A couple of weeks ago when Kevin and I drove to Nashville to catch a flight for vacation, it took us nearly four hours to get to Nashville from Owensboro.  Traffic on I-65 between the Kentucky-Tennessee border and Nashville was at a virtual standstill. In fact, this kind of gridlock seems to be happening more routinely and traffic flow in and out of that city on I-65 to and from Bowling Green needs to be addressed.

First, let's give major props to the Kentucky Department of Transportation.  For the last twenty years, crews have been working to widen the 91-mile stretch between the Tennessee line and Elizabethtown, Kentucky to six lanes.  That project was just recently completed, though there is some light road construction work/repair taking place along the corridor- a corridor which is one of the busiest for commercial freight in the country.

In a recent interview with The News-Enterprise, KY Transportation Department Public Information Officer Chris Jessie said one of the goals of the widening project was to "offer more space when dealing with inevitable traffic mishaps."  It allows "emergency crews and workers to respond more safely."

Two Fridays ago, as we approached Nashville, a commercial freight carrier veered off I-65 South and brought traffic to a halt.  Literally no one could move.  The two lanes of traffic headed to Davidson County were at a complete stand still.  A third lane could not only have assisted crews in reaching the accident scene, but could have allowed for at least some traffic flow once they got there.

Recently, Dave Spencer was headed to Nashville for one of our monthly backstage broadcasts at The Grand Ole Opry.  He never made it on air that afternoon.  Traffic issues brought traffic flow from the Tennessee state line into Nashville to a complete halt.  He sat on I-65 for three hours . . . and never moved.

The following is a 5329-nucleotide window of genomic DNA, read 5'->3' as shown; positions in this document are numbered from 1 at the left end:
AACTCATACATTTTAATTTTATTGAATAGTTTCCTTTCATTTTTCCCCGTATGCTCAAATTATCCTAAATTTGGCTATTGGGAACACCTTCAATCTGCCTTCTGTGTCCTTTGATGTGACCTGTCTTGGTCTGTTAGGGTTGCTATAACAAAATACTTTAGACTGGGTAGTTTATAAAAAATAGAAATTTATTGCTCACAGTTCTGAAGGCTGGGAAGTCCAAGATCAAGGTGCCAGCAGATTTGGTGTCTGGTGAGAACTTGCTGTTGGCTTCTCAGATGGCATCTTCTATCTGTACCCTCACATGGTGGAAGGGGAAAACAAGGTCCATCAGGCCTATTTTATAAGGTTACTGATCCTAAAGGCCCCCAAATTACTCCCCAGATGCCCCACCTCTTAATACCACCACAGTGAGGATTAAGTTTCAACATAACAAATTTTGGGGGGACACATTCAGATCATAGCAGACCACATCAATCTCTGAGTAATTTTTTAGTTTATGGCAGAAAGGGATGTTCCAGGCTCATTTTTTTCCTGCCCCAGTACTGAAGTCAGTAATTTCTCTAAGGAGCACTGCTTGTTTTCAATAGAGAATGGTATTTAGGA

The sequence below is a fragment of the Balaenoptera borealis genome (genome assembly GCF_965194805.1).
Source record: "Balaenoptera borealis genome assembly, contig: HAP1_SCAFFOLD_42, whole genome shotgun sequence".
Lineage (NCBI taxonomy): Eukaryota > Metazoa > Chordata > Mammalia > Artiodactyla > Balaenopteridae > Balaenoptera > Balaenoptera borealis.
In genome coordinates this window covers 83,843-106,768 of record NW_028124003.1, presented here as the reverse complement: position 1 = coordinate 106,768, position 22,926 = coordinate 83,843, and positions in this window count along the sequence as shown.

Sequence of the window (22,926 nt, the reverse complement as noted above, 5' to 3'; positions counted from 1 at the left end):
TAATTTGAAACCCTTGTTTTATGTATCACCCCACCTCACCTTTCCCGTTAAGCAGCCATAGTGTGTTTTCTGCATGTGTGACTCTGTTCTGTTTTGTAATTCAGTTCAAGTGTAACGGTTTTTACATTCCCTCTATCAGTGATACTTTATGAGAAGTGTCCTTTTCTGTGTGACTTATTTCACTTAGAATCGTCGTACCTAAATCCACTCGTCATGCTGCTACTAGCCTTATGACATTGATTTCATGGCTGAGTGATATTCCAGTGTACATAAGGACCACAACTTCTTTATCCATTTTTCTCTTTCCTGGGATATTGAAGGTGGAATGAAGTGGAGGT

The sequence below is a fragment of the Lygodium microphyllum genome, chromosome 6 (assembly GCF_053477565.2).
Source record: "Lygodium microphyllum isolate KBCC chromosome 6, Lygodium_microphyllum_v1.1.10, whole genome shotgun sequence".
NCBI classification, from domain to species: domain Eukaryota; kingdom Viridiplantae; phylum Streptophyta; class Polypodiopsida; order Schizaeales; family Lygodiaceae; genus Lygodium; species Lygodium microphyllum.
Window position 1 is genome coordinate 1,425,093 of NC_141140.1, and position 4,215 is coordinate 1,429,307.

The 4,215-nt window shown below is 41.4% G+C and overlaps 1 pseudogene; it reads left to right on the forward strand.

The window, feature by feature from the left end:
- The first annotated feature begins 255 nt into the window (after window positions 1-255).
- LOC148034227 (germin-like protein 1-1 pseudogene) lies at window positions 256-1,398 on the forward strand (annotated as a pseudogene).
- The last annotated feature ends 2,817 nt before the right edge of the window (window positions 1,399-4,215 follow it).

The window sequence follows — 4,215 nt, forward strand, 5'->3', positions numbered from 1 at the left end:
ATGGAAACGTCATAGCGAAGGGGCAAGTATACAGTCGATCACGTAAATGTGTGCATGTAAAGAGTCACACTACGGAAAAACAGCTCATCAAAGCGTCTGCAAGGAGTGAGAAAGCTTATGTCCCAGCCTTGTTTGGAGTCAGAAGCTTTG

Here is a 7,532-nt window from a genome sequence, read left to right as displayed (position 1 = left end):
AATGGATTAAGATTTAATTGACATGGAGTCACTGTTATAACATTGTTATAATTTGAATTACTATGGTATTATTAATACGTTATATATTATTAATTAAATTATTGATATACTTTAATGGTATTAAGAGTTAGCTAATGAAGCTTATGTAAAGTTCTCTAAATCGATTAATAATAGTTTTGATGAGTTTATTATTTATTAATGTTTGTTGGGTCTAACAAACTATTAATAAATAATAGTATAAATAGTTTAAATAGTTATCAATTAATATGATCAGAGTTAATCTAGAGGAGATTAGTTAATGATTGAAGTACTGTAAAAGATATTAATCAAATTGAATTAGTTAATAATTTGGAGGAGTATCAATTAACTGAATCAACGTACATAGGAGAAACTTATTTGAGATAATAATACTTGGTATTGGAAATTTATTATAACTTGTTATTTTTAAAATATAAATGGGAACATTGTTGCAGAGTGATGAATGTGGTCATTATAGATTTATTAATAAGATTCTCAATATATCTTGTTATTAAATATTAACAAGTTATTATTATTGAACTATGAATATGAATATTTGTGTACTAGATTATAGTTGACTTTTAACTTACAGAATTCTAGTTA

And here's another stat that proves that something must be done.  Nashville is growing.  Quickly.  In the last twenty years, the population of the city has increased by over 100,000 people.  The population in the city limits has grown nearly 200,000 people in the last forty years.  Nashville is a popular city.  People want to live there and the population growth illustrates that.  But people want to visit too.  And it's becoming a crap shoot for people who are driving in from Kentucky.

If you're going to a Titans game or to a concert at Bridgestone, if you're headed to the Grand Ole Opry or the Ryman, or you're planning a shopping trip to Opry Mills, you now have to factor in "what ifs" to your driving time.  Kevin and I recently went to see Kelly Clarkson at Bridgestone Arena and traffic delays (a predictable standstill on I-65) caused us to miss the opening act entirely.

This topic has been addressed by the TNDOT.  In fact, in 2017, they held a community forum to get feedback from residents near Brentwood.  In 2016, TNDOT commissioned a study of traffic flow on 1-65 from Kentucky, through Tennessee, to Alabama.  What they found- that the population along that corridor is expected to grow by 1.2 million people by 2040 and the majority of that increase (close to one million people) would be in four counties.  And, you guessed it.  One of those counties is Davidson- the home of Nashville.

In a summary by the Brentwood Homepage, Landon Woodroof wrote, "Explosive growth means more clogged roadways."

Well, Tennessee, as a Kentuckian, I can assure you . . . your roadways are definitely clogged.  It's time to widen the 1-65 from Kentucky to the outskirts of Nashville to six lanes (at least).  Please!  For the sake of everyone who loves traveling to and through your amazing and vibrant city.